One of the main differences between mobile applications and websites is that you can use the mobile app even if you’re offline, but you have to be online to use a website.
This is one of the paradigm shifts that Ember (and other front-end frameworks, notably React) is starting to address. Ember’s “Offline-First” approach stops treating offline as an error mode, and instead assumes the user may go offline at any time with minimal disruption to their interaction with the site.
When Are Your Users Offline?
Users aren’t always online! We know this, but most websites and web applications are still incapable of supporting a user who’s lost their connection.
If you (or your users) live in a region without a robust Internet infrastructure, you already know this. But even in places like our home base of Portland, Oregon, in the "Silicon Forest," there are plenty of situations where we lose Internet access.
Times users might need offline mode include:
* In planes, trains, buses, and automobiles (where wifi may be unavailable or expensive)
* In elevators or other building deadzones
* During local network outages
* Locations with an available but insecure network
* Any time a user decides to go offline to avoid distraction, but still wants to use a specific application
And of course, anyone creating an application with users in regions that don’t have reliable Internet needs to consider the possibility that users will be offline for hours or days at a time.
What Do Your Users Need When Offline?
It’s time to consider offline functionality when building any website. Even if users lose connection:
Users shouldn’t be denied access to data they’ve already viewed.
- When several Argonistas went to EmberConf this year, almost a thousand people tried to use the convention center's wifi simultaneously to access the schedule on the conference website. Fortunately, the schedule had been created using the Offline First philosophy. Once a user accessed the schedule once on a device, it was available for the rest of the conference regardless of connectivity.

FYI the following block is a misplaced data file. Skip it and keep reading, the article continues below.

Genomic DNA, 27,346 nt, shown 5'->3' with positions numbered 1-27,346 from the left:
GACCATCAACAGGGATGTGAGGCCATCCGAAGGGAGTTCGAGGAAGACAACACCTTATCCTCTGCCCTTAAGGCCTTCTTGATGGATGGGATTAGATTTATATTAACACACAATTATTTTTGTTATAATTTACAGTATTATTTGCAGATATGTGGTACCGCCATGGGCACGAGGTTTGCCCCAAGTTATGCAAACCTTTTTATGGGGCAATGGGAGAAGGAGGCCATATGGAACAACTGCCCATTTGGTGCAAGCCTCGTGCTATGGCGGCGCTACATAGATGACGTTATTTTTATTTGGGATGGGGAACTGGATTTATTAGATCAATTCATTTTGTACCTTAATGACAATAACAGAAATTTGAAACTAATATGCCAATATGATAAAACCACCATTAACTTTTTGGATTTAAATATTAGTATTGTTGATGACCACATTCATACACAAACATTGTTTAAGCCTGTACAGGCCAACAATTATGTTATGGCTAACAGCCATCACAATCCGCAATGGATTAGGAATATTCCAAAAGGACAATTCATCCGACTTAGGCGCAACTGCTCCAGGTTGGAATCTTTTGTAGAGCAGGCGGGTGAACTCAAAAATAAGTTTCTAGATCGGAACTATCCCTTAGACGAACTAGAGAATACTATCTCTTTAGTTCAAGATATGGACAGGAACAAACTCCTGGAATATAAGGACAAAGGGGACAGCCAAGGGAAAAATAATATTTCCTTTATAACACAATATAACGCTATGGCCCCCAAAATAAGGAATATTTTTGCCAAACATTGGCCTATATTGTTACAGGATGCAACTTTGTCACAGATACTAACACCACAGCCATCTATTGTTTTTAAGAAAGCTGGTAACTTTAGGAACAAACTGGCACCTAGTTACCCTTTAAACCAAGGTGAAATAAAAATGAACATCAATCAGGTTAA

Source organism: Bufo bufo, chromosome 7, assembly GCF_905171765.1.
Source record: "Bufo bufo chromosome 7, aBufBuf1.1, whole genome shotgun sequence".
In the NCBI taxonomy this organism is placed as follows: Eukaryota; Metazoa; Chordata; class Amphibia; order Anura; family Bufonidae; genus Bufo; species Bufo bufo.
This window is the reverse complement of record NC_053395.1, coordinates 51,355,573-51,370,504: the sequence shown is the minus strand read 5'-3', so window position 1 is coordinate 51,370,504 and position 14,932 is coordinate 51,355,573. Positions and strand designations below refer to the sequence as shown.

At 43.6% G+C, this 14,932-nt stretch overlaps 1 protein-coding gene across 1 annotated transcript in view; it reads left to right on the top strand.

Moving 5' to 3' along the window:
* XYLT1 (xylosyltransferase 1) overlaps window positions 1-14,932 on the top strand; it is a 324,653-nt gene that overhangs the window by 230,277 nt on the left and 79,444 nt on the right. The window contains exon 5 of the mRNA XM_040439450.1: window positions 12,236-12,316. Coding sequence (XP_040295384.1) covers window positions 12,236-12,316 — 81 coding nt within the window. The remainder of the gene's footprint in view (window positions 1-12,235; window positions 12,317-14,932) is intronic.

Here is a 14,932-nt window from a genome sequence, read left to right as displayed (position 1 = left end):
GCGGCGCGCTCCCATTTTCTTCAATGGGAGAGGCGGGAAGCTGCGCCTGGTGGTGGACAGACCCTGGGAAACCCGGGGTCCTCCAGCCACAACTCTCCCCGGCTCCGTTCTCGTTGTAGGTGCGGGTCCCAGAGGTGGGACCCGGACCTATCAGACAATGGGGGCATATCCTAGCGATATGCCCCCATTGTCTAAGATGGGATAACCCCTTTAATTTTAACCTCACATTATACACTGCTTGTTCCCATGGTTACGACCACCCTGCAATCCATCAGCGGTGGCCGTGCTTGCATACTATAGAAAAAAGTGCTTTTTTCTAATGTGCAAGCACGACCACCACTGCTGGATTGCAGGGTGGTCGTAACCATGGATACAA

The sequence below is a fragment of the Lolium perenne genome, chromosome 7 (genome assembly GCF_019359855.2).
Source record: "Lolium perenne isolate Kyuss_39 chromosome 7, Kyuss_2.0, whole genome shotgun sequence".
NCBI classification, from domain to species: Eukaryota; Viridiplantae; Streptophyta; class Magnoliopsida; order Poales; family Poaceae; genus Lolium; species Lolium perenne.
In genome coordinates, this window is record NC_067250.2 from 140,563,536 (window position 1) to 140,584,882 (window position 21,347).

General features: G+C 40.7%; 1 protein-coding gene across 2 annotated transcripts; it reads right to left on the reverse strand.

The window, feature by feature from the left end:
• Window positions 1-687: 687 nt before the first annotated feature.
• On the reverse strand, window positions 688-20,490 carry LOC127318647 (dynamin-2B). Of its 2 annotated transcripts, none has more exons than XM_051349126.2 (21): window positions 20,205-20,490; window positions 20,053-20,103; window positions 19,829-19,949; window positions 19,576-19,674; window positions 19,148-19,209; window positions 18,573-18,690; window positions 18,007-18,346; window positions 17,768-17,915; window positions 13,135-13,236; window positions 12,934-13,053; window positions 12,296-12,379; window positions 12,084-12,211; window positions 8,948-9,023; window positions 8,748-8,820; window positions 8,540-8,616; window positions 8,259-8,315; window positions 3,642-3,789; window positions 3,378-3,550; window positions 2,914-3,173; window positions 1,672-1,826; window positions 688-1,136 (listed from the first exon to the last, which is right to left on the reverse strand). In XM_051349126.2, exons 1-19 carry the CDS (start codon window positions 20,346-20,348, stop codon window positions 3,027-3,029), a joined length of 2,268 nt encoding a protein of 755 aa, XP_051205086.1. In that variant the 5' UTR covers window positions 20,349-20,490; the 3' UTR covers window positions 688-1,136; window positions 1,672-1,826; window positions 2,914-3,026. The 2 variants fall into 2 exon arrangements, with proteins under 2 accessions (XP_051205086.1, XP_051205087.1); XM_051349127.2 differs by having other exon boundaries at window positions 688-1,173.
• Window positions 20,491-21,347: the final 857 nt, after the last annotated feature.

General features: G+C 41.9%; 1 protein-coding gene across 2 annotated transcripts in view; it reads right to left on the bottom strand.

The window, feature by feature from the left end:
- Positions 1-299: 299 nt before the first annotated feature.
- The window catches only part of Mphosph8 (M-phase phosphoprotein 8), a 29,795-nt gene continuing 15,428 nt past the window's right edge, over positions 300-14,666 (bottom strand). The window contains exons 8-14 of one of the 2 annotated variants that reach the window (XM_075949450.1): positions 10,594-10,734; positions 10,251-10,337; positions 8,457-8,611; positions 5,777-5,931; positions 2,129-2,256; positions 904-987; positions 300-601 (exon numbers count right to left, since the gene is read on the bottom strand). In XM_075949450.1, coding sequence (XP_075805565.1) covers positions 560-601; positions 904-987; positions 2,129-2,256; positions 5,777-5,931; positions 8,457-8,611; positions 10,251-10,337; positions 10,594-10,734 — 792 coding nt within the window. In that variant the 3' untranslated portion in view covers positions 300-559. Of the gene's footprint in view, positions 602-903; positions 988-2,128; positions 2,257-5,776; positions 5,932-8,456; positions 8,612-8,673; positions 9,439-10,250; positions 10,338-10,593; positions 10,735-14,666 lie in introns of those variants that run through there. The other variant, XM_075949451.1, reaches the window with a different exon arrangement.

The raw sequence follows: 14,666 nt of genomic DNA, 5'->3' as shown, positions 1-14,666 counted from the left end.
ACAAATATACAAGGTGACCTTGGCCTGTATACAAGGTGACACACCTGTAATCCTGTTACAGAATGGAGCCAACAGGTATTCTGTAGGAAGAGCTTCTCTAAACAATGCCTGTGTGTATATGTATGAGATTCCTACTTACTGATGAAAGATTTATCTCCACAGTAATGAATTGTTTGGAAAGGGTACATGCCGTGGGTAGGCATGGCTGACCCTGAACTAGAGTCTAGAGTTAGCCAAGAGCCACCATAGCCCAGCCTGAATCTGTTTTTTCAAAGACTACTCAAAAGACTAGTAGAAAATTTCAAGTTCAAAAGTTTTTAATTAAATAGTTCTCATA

- Imagine looking up an address for a destination in a rural area, and then losing connection before you arrive. You still need the address!
Users shouldn’t have to repeat actions.
- Allow users to compose messages or forum posts while offline, and queue them up to send when connectivity is restored.
- Allow users to fill out a form and submit it later, instead of having to start all over from scratch when the connection is restored.
Users should be informed of the data and connectivity state.
- Notify the user whether a transaction completed before losing connection.
- Notify the user what their options are for a transaction if they lose connection.
Beyond simply making content available when users are offline, Ember is also moving towards providing more advanced features for offline users. One of these is background synchronization, which allows an application to complete uploads, downloads, and other processes without requiring the user to remain on the original page where they initiated the process.
A little earlier, we recommended providing clear messages when a transaction fails to complete because of losing connection. But what if losing the connection didn’t matter? What if the form submission could be queued up in the background to be submitted to the server once connectivity was restored?
This is what background synchronization allows.